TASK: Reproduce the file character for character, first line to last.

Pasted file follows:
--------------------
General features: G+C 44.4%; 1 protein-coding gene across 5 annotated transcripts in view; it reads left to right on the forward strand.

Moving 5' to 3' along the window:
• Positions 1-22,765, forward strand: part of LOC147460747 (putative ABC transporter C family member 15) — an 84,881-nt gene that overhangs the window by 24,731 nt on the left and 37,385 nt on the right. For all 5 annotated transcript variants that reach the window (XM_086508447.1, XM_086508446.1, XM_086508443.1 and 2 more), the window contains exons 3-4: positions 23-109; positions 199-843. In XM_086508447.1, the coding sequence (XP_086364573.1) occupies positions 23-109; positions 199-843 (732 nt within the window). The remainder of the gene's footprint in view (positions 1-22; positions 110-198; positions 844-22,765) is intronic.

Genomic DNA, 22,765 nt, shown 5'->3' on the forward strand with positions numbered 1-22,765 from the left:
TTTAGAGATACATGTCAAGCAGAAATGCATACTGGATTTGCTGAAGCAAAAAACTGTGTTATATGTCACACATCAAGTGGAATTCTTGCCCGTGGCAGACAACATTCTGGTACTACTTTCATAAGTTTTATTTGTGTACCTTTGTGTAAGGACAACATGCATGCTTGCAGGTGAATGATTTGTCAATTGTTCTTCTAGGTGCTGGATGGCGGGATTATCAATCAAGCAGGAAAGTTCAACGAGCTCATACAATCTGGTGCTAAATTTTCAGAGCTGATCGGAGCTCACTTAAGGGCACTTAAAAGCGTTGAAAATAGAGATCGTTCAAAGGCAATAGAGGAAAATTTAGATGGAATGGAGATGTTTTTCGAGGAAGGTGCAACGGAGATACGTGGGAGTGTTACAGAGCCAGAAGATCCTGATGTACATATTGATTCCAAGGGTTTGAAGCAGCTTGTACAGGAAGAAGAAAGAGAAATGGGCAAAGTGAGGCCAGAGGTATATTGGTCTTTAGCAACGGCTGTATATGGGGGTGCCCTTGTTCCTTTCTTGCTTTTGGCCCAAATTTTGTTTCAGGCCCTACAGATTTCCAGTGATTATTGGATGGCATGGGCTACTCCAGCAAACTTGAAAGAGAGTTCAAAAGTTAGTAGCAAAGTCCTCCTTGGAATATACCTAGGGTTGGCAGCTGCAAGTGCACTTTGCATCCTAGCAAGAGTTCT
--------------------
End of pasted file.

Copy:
General features: G+C 44.4%; 1 protein-coding gene across 5 annotated transcripts in view; it reads left to right on the forward strand.

Moving 5' to 3' along the window:
• Positions 1-22,765, forward strand: part of LOC147460747 (putative ABC transporter C family member 15) — an 84,881-nt gene that overhangs the window by 24,731 nt on the left and 37,385 nt on the right. For all 5 annotated transcript variants that reach the window (XM_086508447.1, XM_086508446.1, XM_086508443.1 and 2 more), the window contains exons 3-4: positions 23-109; positions 199-843. In XM_086508447.1, the coding sequence (XP_086364573.1) occupies positions 23-109; positions 199-843 (732 nt within the window). The remainder of the gene's footprint in view (positions 1-22; positions 110-198; positions 844-22,765) is intronic.

Genomic DNA, 22,765 nt, shown 5'->3' on the forward strand with positions numbered 1-22,765 from the left:
TTTAGAGATACATGTCAAGCAGAAATGCATACTGGATTTGCTGAAGCAAAAAACTGTGTTATATGTCACACATCAAGTGGAATTCTTGCCCGTGGCAGACAACATTCTGGTACTACTTTCATAAGTTTTATTTGTGTACCTTTGTGTAAGGACAACATGCATGCTTGCAGGTGAATGATTTGTCAATTGTTCTTCTAGGTGCTGGATGGCGGGATTATCAATCAAGCAGGAAAGTTCAACGAGCTCATACAATCTGGTGCTAAATTTTCAGAGCTGATCGGAGCTCACTTAAGGGCACTTAAAAGCGTTGAAAATAGAGATCGTTCAAAGGCAATAGAGGAAAATTTAGATGGAATGGAGATGTTTTTCGAGGAAGGTGCAACGGAGATACGTGGGAGTGTTACAGAGCCAGAAGATCCTGATGTACATATTGATTCCAAGGGTTTGAAGCAGCTTGTACAGGAAGAAGAAAGAGAAATGGGCAAAGTGAGGCCAGAGGTATATTGGTCTTTAGCAACGGCTGTATATGGGGGTGCCCTTGTTCCTTTCTTGCTTTTGGCCCAAATTTTGTTTCAGGCCCTACAGATTTCCAGTGATTATTGGATGGCATGGGCTACTCCAGCAAACTTGAAAGAGAGTTCAAAAGTTAGTAGCAAAGTCCTCCTTGGAATATACCTAGGGTTGGCAGCTGCAAGTGCACTTTGCATCCTAGCAAGAGTTCT